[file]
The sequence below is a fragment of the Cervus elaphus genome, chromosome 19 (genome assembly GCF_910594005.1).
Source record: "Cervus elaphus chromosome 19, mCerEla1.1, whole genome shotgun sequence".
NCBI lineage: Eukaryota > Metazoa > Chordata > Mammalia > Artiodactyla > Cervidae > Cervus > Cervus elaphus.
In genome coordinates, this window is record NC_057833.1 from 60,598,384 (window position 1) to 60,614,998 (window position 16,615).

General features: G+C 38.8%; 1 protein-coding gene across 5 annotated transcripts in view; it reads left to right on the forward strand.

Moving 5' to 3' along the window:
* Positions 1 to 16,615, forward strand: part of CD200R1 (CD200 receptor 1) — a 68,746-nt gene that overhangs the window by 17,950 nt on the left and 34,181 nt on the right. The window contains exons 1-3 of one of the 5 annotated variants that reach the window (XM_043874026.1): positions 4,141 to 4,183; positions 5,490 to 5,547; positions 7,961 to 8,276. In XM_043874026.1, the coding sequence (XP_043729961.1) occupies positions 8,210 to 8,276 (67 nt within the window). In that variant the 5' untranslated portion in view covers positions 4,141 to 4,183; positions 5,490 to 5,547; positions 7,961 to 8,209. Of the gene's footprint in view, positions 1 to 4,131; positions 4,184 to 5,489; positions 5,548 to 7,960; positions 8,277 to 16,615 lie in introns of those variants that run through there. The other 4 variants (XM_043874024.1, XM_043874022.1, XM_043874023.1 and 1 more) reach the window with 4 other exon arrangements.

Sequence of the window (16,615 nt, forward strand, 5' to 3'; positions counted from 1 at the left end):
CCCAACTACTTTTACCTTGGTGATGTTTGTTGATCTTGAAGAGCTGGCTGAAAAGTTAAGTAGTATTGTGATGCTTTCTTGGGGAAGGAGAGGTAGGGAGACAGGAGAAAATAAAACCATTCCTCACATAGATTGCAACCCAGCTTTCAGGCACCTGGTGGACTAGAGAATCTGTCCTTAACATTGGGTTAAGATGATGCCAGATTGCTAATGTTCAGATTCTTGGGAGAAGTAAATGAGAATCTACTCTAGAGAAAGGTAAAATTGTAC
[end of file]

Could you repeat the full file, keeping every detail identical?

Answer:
The sequence below is a fragment of the Cervus elaphus genome, chromosome 19 (genome assembly GCF_910594005.1).
Source record: "Cervus elaphus chromosome 19, mCerEla1.1, whole genome shotgun sequence".
NCBI lineage: Eukaryota > Metazoa > Chordata > Mammalia > Artiodactyla > Cervidae > Cervus > Cervus elaphus.
In genome coordinates, this window is record NC_057833.1 from 60,598,384 (window position 1) to 60,614,998 (window position 16,615).

General features: G+C 38.8%; 1 protein-coding gene across 5 annotated transcripts in view; it reads left to right on the forward strand.

Moving 5' to 3' along the window:
* Positions 1 to 16,615, forward strand: part of CD200R1 (CD200 receptor 1) — a 68,746-nt gene that overhangs the window by 17,950 nt on the left and 34,181 nt on the right. The window contains exons 1-3 of one of the 5 annotated variants that reach the window (XM_043874026.1): positions 4,141 to 4,183; positions 5,490 to 5,547; positions 7,961 to 8,276. In XM_043874026.1, the coding sequence (XP_043729961.1) occupies positions 8,210 to 8,276 (67 nt within the window). In that variant the 5' untranslated portion in view covers positions 4,141 to 4,183; positions 5,490 to 5,547; positions 7,961 to 8,209. Of the gene's footprint in view, positions 1 to 4,131; positions 4,184 to 5,489; positions 5,548 to 7,960; positions 8,277 to 16,615 lie in introns of those variants that run through there. The other 4 variants (XM_043874024.1, XM_043874022.1, XM_043874023.1 and 1 more) reach the window with 4 other exon arrangements.

Sequence of the window (16,615 nt, forward strand, 5' to 3'; positions counted from 1 at the left end):
CCCAACTACTTTTACCTTGGTGATGTTTGTTGATCTTGAAGAGCTGGCTGAAAAGTTAAGTAGTATTGTGATGCTTTCTTGGGGAAGGAGAGGTAGGGAGACAGGAGAAAATAAAACCATTCCTCACATAGATTGCAACCCAGCTTTCAGGCACCTGGTGGACTAGAGAATCTGTCCTTAACATTGGGTTAAGATGATGCCAGATTGCTAATGTTCAGATTCTTGGGAGAAGTAAATGAGAATCTACTCTAGAGAAAGGTAAAATTGTAC